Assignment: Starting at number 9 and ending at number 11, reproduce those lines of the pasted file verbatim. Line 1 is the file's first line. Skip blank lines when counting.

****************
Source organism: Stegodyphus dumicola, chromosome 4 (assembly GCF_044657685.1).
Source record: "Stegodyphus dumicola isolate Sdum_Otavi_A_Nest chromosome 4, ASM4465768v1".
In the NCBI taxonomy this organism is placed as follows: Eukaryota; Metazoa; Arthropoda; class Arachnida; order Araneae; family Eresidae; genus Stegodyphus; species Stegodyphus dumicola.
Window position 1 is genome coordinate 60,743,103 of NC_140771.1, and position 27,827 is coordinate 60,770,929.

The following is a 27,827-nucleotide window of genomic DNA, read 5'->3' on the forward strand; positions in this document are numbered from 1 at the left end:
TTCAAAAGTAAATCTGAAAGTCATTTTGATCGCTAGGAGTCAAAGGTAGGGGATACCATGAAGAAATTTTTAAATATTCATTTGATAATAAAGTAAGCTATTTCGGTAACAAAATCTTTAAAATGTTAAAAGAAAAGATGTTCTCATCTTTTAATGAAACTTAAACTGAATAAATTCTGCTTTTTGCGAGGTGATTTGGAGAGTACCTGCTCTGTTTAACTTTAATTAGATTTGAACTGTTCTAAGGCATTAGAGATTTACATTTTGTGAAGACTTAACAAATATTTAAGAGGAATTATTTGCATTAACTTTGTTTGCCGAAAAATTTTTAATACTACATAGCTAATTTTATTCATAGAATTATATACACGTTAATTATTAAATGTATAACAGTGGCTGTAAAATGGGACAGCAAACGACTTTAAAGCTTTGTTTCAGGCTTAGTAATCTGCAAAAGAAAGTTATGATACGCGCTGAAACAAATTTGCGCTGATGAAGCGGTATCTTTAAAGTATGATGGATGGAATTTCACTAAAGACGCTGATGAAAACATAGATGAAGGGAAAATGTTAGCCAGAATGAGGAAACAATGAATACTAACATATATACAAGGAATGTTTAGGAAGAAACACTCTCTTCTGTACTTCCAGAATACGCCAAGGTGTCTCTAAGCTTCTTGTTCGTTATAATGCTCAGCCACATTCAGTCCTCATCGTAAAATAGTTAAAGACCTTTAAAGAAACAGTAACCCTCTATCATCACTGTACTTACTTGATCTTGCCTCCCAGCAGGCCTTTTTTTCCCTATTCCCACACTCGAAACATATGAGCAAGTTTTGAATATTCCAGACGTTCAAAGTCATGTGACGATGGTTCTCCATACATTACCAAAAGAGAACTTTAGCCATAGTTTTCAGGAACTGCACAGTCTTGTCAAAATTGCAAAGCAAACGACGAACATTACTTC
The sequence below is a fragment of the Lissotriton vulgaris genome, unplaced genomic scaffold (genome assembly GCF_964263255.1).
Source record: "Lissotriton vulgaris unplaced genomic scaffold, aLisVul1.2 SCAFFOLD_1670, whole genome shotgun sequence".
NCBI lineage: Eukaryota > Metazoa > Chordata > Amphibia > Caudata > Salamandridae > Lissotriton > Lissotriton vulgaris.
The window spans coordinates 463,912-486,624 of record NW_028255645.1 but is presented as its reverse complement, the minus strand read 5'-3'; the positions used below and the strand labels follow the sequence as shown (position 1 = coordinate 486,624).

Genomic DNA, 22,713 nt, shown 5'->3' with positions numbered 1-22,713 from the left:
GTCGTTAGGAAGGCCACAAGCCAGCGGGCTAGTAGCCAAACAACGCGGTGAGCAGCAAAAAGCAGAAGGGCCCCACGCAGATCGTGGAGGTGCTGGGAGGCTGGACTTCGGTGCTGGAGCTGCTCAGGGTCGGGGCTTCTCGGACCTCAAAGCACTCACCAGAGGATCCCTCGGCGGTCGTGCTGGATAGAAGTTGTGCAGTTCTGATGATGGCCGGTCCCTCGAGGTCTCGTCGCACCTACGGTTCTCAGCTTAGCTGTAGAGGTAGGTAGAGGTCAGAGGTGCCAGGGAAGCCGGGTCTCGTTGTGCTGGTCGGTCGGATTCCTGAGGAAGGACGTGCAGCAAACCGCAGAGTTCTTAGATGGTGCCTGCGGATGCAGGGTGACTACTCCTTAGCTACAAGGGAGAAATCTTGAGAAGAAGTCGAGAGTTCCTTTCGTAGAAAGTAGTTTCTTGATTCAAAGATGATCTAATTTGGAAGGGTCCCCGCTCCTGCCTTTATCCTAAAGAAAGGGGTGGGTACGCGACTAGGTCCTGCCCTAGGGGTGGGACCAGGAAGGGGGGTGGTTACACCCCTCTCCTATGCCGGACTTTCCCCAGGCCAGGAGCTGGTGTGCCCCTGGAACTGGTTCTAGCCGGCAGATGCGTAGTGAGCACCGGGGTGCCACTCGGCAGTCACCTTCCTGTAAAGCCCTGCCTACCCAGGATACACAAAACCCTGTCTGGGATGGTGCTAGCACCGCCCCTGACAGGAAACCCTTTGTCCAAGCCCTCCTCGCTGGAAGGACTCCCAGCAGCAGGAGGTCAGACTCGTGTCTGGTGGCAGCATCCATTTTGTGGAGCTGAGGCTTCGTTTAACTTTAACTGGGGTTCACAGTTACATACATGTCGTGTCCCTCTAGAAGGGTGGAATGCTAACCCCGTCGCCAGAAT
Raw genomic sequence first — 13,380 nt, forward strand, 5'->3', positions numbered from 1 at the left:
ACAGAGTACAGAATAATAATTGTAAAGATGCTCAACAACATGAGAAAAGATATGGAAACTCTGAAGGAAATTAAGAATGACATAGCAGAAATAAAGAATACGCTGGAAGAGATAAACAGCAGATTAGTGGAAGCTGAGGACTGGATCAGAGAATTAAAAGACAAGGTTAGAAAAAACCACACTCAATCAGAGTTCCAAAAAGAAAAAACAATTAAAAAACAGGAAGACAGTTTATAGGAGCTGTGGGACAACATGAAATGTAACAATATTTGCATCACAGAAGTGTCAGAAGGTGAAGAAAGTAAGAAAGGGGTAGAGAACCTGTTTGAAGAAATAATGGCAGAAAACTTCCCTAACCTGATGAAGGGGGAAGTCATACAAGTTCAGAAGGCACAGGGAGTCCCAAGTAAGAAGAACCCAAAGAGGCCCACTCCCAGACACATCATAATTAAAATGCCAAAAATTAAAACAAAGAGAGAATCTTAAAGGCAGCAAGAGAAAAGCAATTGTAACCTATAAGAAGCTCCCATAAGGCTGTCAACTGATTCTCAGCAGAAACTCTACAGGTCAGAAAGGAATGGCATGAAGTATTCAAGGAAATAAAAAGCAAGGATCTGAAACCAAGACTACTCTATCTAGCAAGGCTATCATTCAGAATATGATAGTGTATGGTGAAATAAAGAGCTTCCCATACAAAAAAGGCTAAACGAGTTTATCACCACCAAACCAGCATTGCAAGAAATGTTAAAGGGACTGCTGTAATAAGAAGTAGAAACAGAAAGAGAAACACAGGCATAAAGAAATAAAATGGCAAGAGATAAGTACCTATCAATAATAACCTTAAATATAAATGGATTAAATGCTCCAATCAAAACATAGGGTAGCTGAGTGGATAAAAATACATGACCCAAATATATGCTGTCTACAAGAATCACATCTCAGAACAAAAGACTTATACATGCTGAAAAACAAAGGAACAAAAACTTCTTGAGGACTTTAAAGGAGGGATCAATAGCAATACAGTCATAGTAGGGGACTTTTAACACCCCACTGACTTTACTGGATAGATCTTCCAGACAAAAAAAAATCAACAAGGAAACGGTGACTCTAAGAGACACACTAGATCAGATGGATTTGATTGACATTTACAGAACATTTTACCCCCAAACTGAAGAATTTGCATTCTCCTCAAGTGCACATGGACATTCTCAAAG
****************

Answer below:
NCBI lineage: Eukaryota > Metazoa > Chordata > Amphibia > Caudata > Salamandridae > Lissotriton > Lissotriton vulgaris.
The window spans coordinates 463,912-486,624 of record NW_028255645.1 but is presented as its reverse complement, the minus strand read 5'-3'; the positions used below and the strand labels follow the sequence as shown (position 1 = coordinate 486,624).

Genomic DNA, 22,713 nt, shown 5'->3' with positions numbered 1-22,713 from the left: